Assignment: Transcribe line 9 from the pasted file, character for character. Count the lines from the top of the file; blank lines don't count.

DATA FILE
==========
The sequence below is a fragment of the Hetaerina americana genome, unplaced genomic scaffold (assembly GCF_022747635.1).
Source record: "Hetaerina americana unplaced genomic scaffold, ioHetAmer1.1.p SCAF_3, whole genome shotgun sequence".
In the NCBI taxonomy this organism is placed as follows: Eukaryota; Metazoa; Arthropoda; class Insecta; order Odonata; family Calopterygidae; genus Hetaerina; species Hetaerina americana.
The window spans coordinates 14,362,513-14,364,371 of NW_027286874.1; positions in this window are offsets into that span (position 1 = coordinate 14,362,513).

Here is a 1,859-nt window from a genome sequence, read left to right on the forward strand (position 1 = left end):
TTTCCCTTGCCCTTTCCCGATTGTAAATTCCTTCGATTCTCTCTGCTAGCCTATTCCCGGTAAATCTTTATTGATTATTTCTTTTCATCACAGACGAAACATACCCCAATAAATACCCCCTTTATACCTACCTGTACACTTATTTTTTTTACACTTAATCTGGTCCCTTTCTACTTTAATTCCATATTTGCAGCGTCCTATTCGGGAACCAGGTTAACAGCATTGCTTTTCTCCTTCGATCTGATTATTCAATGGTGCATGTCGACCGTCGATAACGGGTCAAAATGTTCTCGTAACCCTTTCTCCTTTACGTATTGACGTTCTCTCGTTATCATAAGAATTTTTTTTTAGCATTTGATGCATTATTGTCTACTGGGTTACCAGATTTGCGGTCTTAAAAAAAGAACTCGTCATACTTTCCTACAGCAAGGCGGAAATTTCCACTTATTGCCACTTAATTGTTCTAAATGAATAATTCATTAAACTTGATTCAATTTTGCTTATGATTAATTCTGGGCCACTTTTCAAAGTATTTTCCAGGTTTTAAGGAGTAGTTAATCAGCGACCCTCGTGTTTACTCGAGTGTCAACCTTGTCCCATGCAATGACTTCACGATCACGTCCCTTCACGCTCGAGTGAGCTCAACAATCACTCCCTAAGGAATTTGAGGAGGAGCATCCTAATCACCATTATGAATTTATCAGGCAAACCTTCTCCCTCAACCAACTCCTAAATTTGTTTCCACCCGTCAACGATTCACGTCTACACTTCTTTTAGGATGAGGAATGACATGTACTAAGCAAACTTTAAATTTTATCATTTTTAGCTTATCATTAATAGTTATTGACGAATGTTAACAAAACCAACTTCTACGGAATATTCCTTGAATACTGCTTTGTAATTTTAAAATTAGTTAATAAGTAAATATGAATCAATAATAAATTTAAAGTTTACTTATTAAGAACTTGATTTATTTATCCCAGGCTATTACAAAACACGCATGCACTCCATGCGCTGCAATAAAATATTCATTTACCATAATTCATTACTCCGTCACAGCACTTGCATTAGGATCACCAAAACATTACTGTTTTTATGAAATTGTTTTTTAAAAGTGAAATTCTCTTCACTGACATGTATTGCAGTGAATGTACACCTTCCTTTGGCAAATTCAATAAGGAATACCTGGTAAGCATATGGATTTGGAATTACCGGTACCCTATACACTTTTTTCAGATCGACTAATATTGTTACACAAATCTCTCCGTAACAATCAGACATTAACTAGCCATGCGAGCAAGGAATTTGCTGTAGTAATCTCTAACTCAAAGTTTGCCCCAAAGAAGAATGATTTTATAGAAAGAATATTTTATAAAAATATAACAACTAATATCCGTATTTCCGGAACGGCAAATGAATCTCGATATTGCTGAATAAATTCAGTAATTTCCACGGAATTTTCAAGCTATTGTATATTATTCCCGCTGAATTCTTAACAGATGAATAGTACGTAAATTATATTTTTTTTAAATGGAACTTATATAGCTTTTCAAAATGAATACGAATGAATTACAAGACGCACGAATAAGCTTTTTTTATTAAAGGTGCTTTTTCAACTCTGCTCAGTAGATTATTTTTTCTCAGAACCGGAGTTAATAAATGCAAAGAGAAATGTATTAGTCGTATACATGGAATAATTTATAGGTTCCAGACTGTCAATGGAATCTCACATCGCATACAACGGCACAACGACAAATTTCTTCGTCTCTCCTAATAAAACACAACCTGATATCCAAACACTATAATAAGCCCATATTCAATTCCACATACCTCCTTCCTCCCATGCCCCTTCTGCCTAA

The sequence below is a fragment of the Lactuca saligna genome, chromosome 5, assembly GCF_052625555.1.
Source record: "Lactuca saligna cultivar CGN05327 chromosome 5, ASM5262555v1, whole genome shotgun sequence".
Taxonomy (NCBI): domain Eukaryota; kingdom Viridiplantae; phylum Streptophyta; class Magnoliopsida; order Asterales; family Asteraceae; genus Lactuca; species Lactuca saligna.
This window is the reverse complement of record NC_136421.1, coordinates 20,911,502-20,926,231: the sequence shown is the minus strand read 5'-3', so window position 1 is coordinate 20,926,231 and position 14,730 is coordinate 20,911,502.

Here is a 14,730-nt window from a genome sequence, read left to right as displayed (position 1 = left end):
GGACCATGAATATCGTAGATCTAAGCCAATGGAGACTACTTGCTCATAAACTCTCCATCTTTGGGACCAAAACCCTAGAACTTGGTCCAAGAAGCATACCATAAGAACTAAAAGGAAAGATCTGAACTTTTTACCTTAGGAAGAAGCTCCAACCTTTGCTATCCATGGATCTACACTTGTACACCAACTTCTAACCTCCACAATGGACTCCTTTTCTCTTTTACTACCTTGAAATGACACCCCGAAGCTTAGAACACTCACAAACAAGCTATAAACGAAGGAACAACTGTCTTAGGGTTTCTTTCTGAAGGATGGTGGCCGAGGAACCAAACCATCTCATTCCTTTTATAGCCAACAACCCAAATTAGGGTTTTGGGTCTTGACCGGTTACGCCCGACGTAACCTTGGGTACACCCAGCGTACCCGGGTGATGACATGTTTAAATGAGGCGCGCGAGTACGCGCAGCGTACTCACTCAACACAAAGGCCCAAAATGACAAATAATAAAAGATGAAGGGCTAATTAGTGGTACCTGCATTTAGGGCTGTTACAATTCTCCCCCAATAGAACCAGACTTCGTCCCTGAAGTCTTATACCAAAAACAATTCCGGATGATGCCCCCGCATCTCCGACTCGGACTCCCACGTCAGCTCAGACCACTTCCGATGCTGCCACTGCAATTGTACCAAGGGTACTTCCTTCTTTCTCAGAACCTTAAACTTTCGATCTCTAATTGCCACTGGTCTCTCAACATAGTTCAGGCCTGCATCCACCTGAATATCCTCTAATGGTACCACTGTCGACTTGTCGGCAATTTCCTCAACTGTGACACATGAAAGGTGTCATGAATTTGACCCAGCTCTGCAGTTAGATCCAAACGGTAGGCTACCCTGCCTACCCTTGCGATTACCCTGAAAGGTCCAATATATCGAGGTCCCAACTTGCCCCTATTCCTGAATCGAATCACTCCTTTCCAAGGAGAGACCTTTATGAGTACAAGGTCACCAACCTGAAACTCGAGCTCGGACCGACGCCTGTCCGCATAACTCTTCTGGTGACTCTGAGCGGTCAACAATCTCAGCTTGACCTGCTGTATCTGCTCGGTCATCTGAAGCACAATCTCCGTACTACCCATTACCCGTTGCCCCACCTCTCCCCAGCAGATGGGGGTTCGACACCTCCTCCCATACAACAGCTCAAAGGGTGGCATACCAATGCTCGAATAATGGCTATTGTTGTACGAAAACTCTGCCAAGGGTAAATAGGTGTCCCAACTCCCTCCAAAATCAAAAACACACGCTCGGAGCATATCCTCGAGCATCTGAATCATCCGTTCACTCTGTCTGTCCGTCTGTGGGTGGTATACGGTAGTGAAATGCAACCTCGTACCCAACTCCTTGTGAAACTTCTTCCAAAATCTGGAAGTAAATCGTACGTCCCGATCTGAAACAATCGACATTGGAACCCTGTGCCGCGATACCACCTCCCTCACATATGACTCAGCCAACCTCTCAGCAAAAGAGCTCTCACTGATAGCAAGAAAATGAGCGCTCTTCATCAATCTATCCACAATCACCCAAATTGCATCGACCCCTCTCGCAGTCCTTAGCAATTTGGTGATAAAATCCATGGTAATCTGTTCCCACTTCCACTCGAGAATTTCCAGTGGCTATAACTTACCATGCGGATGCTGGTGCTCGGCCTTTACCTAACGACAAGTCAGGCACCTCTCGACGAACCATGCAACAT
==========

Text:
Taxonomy (NCBI): domain Eukaryota; kingdom Viridiplantae; phylum Streptophyta; class Magnoliopsida; order Asterales; family Asteraceae; genus Lactuca; species Lactuca saligna.